Ebook subscription service Oyster teams up with Disney and rolls out kids’ vertical

Oyster children's

Oyster, the New York–based startup that aims to be the Netflix for ebooks, has added about 100 titles from Disney Publishing to its service and is rolling out a new children’s vertical Wednesday.

Oyster, which launched last September, charges $9.95 per month for unlimited access to a library of over 100,000 in-copyright ebooks and has iPhone and iPad apps. (The company hasn’t publicly updated that 100,000 figure since launch.) Android apps are slated for later this year.

Along with the Disney books, which feature properties like Toy StoryCars and the Disney Princesses, the vertical will include titles that were already available on Oyster and were either lumped in under “Young Adult” or weren’t categorized. Among those are series like Lemony Snicket and Beezus and Ramona (HarperCollins), Boxcar Children (Open Road) and Curious George (Houghton Mifflin Harcourt). In all, CEO Eric Stromberg said that about 10,000 children’s and young adult ebooks are available on Oyster.

When people hear “children’s books,” they often think “picture books,” but that’s not really the case here: Almost all of the children’s titles on Oyster are primarily text-based, not picture books. “The focus for us is more on the short chapter-book side,” Stromberg told me, though he noted that Oyster does have a couple of picture books — like Curious George — available.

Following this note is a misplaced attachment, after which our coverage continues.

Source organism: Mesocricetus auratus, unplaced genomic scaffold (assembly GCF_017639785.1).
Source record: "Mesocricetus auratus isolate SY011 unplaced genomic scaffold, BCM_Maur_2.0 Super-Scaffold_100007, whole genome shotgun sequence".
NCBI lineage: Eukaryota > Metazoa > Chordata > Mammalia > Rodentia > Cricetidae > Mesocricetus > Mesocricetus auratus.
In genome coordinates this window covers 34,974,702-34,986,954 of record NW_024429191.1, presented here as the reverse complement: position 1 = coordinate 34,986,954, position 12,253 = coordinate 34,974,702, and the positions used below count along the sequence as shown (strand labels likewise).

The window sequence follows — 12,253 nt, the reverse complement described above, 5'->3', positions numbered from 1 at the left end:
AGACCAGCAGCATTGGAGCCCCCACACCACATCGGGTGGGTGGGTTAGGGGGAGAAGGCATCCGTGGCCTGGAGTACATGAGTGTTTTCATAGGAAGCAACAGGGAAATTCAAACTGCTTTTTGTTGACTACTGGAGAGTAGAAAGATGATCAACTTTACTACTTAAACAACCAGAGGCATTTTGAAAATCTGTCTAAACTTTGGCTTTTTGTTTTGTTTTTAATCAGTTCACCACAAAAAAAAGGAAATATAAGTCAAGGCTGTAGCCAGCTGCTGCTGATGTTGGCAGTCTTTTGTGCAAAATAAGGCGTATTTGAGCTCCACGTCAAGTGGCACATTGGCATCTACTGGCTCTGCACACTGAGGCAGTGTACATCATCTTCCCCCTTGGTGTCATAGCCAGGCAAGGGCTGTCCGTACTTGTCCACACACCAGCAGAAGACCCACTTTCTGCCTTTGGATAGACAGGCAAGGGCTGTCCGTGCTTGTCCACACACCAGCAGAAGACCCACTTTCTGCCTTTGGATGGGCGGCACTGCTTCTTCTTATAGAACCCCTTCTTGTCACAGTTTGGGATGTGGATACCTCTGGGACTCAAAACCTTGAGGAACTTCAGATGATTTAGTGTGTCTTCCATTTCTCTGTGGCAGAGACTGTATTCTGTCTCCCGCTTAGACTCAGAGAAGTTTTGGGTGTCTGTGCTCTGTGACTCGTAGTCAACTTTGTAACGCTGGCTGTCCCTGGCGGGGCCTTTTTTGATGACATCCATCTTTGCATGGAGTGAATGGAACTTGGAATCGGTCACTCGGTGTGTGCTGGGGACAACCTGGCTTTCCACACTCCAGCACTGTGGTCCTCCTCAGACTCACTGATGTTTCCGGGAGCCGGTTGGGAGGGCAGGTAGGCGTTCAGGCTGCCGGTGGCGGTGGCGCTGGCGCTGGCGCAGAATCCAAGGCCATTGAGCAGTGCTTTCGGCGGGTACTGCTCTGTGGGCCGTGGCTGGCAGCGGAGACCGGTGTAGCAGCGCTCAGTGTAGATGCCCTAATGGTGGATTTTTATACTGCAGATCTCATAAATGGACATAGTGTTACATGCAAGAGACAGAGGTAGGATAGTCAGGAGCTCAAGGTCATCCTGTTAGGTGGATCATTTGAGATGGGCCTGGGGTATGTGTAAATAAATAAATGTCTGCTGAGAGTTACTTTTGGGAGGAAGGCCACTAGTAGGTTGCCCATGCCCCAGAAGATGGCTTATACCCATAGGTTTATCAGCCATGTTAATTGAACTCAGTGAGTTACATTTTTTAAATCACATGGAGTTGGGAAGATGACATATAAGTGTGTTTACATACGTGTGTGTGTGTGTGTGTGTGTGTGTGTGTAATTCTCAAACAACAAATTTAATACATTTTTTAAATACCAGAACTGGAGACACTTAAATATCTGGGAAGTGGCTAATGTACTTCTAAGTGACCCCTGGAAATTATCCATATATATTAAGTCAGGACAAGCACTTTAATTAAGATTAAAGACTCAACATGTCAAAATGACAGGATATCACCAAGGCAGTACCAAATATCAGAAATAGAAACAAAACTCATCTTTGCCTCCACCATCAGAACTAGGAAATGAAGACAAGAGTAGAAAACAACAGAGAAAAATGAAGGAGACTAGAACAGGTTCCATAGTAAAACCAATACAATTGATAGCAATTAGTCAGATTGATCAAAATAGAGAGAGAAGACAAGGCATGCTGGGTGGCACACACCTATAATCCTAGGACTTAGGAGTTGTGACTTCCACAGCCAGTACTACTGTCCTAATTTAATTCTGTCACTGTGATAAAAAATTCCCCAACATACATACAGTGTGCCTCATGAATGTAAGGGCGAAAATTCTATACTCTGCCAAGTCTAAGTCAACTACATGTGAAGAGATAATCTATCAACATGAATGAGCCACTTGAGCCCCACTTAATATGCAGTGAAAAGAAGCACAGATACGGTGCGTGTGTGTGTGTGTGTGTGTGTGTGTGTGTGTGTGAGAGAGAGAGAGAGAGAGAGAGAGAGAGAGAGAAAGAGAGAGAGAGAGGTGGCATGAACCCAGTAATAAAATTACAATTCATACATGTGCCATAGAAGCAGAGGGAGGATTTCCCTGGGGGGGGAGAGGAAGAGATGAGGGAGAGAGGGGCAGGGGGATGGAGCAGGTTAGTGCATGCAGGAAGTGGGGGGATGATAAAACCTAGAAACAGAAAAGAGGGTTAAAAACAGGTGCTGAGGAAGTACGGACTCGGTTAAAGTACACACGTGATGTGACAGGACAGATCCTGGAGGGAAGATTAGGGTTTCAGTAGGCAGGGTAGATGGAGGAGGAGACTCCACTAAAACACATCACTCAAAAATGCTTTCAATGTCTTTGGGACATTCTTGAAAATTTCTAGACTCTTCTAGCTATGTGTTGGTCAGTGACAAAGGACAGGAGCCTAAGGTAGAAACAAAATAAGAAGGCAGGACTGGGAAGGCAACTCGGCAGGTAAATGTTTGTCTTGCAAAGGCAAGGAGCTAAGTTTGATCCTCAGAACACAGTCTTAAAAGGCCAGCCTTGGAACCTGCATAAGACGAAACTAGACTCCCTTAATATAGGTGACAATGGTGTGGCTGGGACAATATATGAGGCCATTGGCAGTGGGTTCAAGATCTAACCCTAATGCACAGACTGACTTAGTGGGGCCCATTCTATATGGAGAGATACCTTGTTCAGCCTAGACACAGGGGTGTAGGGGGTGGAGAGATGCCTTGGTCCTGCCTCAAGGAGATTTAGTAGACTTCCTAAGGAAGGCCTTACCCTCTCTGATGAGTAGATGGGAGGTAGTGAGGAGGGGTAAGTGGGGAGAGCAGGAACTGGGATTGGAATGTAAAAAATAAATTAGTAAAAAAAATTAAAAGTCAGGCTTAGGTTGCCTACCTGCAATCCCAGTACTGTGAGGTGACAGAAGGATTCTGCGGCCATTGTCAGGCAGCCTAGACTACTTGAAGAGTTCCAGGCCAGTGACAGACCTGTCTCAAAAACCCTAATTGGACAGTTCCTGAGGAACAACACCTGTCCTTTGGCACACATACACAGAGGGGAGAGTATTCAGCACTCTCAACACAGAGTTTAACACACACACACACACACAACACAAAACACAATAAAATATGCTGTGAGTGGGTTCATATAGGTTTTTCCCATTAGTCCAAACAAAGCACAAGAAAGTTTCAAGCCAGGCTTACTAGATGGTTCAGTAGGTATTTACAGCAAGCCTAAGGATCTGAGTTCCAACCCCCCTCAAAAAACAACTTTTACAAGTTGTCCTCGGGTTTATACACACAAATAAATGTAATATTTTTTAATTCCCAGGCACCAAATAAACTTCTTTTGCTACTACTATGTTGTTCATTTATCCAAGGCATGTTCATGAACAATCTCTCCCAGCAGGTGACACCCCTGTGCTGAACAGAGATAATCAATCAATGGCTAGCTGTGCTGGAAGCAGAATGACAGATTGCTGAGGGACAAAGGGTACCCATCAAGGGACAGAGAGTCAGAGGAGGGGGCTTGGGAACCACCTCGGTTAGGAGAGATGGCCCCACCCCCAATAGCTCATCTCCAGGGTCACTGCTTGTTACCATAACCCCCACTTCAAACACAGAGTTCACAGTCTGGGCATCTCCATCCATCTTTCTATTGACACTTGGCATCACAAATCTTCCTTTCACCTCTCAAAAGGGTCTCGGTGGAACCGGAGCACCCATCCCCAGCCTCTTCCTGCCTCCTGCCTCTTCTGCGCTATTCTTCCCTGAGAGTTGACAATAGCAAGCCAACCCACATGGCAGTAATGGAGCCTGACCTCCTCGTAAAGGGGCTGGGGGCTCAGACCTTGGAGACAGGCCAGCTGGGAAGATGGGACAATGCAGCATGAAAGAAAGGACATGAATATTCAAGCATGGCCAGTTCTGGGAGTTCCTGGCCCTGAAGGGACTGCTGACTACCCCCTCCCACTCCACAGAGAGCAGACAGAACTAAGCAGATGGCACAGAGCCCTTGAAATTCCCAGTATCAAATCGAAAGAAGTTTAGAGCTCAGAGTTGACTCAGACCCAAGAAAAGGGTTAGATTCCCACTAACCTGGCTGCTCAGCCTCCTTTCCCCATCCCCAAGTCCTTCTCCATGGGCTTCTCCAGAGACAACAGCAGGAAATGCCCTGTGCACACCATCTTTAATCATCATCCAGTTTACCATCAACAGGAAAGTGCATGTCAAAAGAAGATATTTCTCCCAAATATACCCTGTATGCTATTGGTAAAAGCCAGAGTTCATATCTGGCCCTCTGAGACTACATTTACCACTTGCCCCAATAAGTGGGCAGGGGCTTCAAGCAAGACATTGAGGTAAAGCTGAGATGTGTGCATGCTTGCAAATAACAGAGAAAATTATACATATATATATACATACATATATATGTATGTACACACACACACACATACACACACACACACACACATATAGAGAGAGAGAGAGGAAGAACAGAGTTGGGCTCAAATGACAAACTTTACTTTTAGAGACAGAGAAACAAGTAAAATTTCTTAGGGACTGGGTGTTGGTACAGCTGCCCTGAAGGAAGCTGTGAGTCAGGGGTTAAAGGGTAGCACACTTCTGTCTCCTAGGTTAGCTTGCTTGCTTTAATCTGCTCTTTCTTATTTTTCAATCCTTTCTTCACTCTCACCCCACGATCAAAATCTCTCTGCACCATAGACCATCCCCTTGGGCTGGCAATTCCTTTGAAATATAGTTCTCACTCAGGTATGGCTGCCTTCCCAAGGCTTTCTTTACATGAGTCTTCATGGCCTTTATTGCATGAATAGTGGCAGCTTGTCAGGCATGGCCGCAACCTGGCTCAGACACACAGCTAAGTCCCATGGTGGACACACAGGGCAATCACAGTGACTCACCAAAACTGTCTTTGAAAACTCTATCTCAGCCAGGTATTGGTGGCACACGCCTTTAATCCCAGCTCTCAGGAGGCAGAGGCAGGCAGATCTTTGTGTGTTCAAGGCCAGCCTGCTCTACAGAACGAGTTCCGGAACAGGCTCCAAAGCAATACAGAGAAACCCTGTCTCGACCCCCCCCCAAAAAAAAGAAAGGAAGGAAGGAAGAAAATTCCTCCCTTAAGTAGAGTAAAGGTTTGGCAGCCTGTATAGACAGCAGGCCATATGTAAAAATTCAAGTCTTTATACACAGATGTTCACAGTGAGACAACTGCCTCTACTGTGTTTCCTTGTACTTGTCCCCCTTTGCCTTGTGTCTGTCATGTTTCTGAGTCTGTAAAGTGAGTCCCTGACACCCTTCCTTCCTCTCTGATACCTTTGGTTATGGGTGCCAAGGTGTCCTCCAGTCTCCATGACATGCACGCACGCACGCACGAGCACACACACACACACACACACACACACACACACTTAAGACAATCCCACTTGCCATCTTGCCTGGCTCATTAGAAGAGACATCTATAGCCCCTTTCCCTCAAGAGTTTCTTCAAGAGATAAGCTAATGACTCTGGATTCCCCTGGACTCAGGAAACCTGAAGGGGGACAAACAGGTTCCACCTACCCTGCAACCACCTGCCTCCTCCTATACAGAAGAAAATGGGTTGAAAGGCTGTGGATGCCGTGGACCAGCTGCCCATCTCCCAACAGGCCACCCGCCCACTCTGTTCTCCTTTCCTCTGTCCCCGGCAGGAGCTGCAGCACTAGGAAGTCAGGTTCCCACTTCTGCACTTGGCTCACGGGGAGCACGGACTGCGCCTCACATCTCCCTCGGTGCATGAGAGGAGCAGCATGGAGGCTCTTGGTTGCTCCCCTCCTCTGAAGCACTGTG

Several companies are trying to offer children’s ebook subscriptions. One of those offerings is Amazon’s Kindle FreeTime Unlimited, which starts at $2.99 per month and offers unlimited access to a library of children’s ebooks, apps, movies and games on Kindle Fire tablets. Kindle FreeTime Unlimited includes 1,600 ebooks, including around 100 Disney titles. Disney used to offer its own ebook subscription service, but ended it.

Oyster doesn’t plan to break out a separate children’s product for a separate subscription fee. Rather, Stromberg said, “we’re going to continue to build [the service] as a broadly compelling offering,” and parents can share accounts with their kids.

Oyster has raised $17 million from Highland Capital Partners and Peter Thiel’s Founders Fund. Stromberg said the company will hit 30 full-time employees in a few months. He wouldn’t share how many subscribers Oyster has.

This piece was updated to note that the 10,000 figure includes both children’s and YA ebooks.

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